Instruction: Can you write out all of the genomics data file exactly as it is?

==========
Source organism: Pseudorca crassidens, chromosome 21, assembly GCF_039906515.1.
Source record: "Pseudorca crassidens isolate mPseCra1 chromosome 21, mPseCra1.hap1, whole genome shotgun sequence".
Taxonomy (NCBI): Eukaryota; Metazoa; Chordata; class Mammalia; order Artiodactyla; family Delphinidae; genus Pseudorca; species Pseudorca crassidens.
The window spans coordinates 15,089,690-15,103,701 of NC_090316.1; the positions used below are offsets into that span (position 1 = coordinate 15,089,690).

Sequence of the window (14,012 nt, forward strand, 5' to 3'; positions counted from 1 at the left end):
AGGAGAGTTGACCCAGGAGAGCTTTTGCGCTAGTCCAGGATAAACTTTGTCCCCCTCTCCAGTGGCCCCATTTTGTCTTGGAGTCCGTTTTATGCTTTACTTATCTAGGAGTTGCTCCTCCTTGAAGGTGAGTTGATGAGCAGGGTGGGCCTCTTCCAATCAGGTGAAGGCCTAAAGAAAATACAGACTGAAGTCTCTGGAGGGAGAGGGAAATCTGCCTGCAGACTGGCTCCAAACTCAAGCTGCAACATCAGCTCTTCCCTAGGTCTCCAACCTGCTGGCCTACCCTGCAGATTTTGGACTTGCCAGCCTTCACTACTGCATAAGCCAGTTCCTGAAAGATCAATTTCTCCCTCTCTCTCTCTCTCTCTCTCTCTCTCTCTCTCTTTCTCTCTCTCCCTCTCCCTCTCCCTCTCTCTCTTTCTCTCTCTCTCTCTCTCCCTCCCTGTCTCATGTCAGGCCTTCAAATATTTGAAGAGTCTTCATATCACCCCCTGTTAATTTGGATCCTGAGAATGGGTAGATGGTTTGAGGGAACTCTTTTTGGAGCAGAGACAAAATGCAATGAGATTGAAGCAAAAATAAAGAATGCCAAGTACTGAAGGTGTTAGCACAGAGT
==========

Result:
Source organism: Pseudorca crassidens, chromosome 21, assembly GCF_039906515.1.
Source record: "Pseudorca crassidens isolate mPseCra1 chromosome 21, mPseCra1.hap1, whole genome shotgun sequence".
Taxonomy (NCBI): Eukaryota; Metazoa; Chordata; class Mammalia; order Artiodactyla; family Delphinidae; genus Pseudorca; species Pseudorca crassidens.
The window spans coordinates 15,089,690-15,103,701 of NC_090316.1; the positions used below are offsets into that span (position 1 = coordinate 15,089,690).

Sequence of the window (14,012 nt, forward strand, 5' to 3'; positions counted from 1 at the left end):
AGGAGAGTTGACCCAGGAGAGCTTTTGCGCTAGTCCAGGATAAACTTTGTCCCCCTCTCCAGTGGCCCCATTTTGTCTTGGAGTCCGTTTTATGCTTTACTTATCTAGGAGTTGCTCCTCCTTGAAGGTGAGTTGATGAGCAGGGTGGGCCTCTTCCAATCAGGTGAAGGCCTAAAGAAAATACAGACTGAAGTCTCTGGAGGGAGAGGGAAATCTGCCTGCAGACTGGCTCCAAACTCAAGCTGCAACATCAGCTCTTCCCTAGGTCTCCAACCTGCTGGCCTACCCTGCAGATTTTGGACTTGCCAGCCTTCACTACTGCATAAGCCAGTTCCTGAAAGATCAATTTCTCCCTCTCTCTCTCTCTCTCTCTCTCTCTCTCTCTCTTTCTCTCTCTCCCTCTCCCTCTCCCTCTCTCTCTTTCTCTCTCTCTCTCTCTCCCTCCCTGTCTCATGTCAGGCCTTCAAATATTTGAAGAGTCTTCATATCACCCCCTGTTAATTTGGATCCTGAGAATGGGTAGATGGTTTGAGGGAACTCTTTTTGGAGCAGAGACAAAATGCAATGAGATTGAAGCAAAAATAAAGAATGCCAAGTACTGAAGGTGTTAGCACAGAGT